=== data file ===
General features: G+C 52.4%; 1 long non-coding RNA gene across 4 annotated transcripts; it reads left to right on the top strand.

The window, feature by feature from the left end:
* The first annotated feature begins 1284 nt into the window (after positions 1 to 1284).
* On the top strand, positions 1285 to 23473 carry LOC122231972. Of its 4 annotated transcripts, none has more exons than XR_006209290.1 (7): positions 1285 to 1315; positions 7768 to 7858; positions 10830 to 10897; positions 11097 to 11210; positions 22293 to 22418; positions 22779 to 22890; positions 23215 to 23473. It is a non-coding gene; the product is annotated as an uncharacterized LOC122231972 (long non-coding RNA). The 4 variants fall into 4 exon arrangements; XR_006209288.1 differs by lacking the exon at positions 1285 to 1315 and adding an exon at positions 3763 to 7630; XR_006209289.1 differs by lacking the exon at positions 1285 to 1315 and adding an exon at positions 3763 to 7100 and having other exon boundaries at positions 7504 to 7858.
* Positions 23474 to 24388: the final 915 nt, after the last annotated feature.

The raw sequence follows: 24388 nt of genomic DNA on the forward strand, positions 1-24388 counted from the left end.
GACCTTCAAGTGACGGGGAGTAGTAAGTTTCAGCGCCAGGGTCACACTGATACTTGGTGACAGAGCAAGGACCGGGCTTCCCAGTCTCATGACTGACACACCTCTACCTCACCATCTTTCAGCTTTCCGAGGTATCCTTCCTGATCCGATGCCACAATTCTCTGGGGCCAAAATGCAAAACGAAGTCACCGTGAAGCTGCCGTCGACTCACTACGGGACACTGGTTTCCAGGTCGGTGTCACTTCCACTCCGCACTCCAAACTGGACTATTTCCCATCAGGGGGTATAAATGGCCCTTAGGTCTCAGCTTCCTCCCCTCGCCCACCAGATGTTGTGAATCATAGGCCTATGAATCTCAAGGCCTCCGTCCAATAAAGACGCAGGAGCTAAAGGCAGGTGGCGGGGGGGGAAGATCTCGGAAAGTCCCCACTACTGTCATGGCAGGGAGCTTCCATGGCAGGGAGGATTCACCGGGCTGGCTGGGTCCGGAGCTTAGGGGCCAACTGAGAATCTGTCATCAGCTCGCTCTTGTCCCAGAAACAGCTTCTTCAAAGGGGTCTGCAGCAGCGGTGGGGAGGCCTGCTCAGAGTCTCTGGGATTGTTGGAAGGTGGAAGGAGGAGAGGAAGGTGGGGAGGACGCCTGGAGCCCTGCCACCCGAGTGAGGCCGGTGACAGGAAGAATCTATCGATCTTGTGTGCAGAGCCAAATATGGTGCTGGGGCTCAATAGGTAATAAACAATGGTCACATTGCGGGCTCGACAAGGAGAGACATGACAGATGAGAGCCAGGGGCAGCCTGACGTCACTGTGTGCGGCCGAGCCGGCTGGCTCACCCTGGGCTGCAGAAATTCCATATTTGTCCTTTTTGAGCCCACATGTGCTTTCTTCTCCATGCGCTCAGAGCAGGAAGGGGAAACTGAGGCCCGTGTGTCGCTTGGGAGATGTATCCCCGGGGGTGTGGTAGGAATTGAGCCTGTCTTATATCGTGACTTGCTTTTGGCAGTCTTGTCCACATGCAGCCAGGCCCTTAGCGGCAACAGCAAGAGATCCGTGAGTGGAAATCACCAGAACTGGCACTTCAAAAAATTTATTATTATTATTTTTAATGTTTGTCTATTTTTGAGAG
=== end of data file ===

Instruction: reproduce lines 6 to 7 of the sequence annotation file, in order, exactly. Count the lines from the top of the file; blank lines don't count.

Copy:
The raw sequence follows: 24388 nt of genomic DNA on the forward strand, positions 1-24388 counted from the left end.
GACCTTCAAGTGACGGGGAGTAGTAAGTTTCAGCGCCAGGGTCACACTGATACTTGGTGACAGAGCAAGGACCGGGCTTCCCAGTCTCATGACTGACACACCTCTACCTCACCATCTTTCAGCTTTCCGAGGTATCCTTCCTGATCCGATGCCACAATTCTCTGGGGCCAAAATGCAAAACGAAGTCACCGTGAAGCTGCCGTCGACTCACTACGGGACACTGGTTTCCAGGTCGGTGTCACTTCCACTCCGCACTCCAAACTGGACTATTTCCCATCAGGGGGTATAAATGGCCCTTAGGTCTCAGCTTCCTCCCCTCGCCCACCAGATGTTGTGAATCATAGGCCTATGAATCTCAAGGCCTCCGTCCAATAAAGACGCAGGAGCTAAAGGCAGGTGGCGGGGGGGGAAGATCTCGGAAAGTCCCCACTACTGTCATGGCAGGGAGCTTCCATGGCAGGGAGGATTCACCGGGCTGGCTGGGTCCGGAGCTTAGGGGCCAACTGAGAATCTGTCATCAGCTCGCTCTTGTCCCAGAAACAGCTTCTTCAAAGGGGTCTGCAGCAGCGGTGGGGAGGCCTGCTCAGAGTCTCTGGGATTGTTGGAAGGTGGAAGGAGGAGAGGAAGGTGGGGAGGACGCCTGGAGCCCTGCCACCCGAGTGAGGCCGGTGACAGGAAGAATCTATCGATCTTGTGTGCAGAGCCAAATATGGTGCTGGGGCTCAATAGGTAATAAACAATGGTCACATTGCGGGCTCGACAAGGAGAGACATGACAGATGAGAGCCAGGGGCAGCCTGACGTCACTGTGTGCGGCCGAGCCGGCTGGCTCACCCTGGGCTGCAGAAATTCCATATTTGTCCTTTTTGAGCCCACATGTGCTTTCTTCTCCATGCGCTCAGAGCAGGAAGGGGAAACTGAGGCCCGTGTGTCGCTTGGGAGATGTATCCCCGGGGGTGTGGTAGGAATTGAGCCTGTCTTATATCGTGACTTGCTTTTGGCAGTCTTGTCCACATGCAGCCAGGCCCTTAGCGGCAACAGCAAGAGATCCGTGAGTGGAAATCACCAGAACTGGCACTTCAAAAAATTTATTATTATTATTTTTAATGTTTGTCTATTTTTGAGAG